31 October 2019 | News
The new agreement is an important step in WHO’s drive towards universal health coverage
Full access to medicines is hampered by a variety of factors. Two important barriers are high prices and regulatory issues such as long lag times in bringing medicines to market.
To address these issues, Dr Tedros Adhanom Ghebreyesus, WHO Director-General, and Jim Keon, Chair of the International Generic and Biosimilar Medicines Association (IGBA) has signed a memorandum of understanding (MoU).
The new agreement is an important step in WHO’s drive towards universal health coverage by underscoring the importance of generic and biosimilar medicines to increasing access to affordable, quality treatment.
WHO is an active supporter of expanding use of generic medicines: The vast majority of the products in the WHO Essential Medicines List are generic.
WHO’s prequalification programme – which assesses the quality of priority medicines supplied by UN agencies and other organizations in low-income countries – has prioritized generic medicines as a way to treat more people with the funds available; around 70% of the medicines it prequalifies are generic.
A recent independent study by McKinsey estimated WHO prequalification saves the world up to US$ 590 million every year. Every $ 1 invested in WHO Prequalification has a return in terms of savings of between $ 30-40.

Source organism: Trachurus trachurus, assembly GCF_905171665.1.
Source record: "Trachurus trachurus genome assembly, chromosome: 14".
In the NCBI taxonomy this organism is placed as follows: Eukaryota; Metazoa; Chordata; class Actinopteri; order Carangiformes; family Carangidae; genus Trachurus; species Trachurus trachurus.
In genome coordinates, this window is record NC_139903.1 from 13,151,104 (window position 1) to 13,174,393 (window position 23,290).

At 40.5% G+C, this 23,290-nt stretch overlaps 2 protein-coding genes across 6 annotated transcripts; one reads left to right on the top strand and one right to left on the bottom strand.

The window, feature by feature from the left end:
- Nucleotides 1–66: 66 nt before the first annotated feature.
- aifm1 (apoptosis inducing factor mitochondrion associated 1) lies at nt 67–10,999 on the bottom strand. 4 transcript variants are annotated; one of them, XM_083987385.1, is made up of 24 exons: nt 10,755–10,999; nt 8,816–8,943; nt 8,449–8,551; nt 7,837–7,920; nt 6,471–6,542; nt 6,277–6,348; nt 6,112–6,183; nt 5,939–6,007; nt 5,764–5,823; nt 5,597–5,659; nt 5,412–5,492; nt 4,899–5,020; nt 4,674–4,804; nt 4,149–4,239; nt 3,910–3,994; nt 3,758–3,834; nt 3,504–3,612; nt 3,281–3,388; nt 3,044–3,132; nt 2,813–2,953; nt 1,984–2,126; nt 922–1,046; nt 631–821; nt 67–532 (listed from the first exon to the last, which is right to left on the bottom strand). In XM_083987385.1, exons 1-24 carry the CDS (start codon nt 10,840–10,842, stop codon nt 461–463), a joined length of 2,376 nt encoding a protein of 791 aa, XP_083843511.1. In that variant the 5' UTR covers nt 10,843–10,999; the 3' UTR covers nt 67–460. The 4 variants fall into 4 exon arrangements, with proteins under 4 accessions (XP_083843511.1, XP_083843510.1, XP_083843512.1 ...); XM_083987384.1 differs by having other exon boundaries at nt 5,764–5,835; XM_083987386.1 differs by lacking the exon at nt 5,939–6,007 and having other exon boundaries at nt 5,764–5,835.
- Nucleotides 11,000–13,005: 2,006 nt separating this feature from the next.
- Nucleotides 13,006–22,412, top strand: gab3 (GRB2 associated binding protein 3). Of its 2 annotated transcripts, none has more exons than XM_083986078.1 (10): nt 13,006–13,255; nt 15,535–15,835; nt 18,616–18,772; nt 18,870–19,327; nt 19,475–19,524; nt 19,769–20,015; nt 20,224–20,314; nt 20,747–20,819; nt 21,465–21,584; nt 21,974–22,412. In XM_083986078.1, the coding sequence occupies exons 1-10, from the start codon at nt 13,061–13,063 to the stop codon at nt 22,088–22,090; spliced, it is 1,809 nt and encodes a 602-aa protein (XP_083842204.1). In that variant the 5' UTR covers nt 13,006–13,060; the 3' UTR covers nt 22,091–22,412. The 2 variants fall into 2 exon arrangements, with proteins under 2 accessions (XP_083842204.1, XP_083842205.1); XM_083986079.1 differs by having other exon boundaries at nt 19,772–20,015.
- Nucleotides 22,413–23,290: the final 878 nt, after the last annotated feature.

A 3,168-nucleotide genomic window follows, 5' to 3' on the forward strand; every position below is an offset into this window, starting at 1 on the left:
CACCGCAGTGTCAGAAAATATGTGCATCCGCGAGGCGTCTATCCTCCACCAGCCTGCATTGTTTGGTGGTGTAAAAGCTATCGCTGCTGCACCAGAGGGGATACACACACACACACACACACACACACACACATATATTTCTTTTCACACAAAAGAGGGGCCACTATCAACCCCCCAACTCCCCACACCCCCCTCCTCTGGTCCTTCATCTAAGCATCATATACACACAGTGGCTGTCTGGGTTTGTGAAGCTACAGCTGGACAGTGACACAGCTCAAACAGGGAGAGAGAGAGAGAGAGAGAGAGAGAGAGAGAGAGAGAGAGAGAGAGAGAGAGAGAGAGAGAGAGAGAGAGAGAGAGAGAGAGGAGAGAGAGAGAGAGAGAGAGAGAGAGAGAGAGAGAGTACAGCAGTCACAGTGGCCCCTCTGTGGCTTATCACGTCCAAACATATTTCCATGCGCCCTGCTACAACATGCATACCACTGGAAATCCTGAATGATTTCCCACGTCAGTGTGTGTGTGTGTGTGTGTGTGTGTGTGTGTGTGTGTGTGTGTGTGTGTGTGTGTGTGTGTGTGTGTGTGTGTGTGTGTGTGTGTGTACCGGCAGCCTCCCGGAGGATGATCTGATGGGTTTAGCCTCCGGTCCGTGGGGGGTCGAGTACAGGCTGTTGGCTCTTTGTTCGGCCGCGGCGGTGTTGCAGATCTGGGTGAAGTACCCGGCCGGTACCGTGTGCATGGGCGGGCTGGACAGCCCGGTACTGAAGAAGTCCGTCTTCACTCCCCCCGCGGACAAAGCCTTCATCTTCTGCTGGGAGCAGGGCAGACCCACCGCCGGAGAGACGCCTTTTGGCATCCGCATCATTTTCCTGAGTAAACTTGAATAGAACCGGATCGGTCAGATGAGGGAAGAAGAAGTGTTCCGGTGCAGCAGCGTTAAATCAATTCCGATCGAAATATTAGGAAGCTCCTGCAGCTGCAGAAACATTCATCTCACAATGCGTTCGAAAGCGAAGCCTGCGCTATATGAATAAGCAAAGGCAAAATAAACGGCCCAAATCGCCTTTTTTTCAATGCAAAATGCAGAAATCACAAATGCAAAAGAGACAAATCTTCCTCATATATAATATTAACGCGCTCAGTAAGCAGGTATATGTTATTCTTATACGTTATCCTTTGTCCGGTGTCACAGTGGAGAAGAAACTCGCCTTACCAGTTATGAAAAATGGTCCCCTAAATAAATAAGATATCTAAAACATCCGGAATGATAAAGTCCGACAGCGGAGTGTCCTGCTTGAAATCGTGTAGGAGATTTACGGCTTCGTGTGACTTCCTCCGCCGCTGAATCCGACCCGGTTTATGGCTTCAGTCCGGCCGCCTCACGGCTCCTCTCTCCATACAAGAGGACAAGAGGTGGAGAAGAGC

WHO has also supported use of and access to generics through normative guidelines. Implementation of WHO guidance on interchangeability of generic medicines is further supported by the WHO List of International Comparators, which provides information on reference products for clinical trials into bioequivalence – i.e. whether two different products achieve the same results. Another tool is the WHO Biowaiver List which describes generic medicines that are eligible for a waiver from such studies.
Regional and national regulatory normative guidance aligned with WHO guidance has now paved the way for the approval of many biosimilars with regulators. Last year, the Organization launched a pilot prequalification project for biosimilars for two anti-cancer drugs: rituximab and trastuzumab. In parallel, WHO is working to increase reliance between regulatory authorities to facilitate registration of generics and biosimilars, thereby getting the products to patients quicker.
The new agreement between WHO and IGBA highlights the role of the pharmaceutical Industry in helping WHO maintain tools that can facilitate registration of generic and biosimilar medicines. It will facilitate cooperation between the two organizations to reduce the burden of clinical trials for biosimilars, speeding up registration and increasing access.
It is an important first step towards increased collaboration with the generic and biosimilar industry for long-lasting impact on access to health products and progress towards universal health coverage.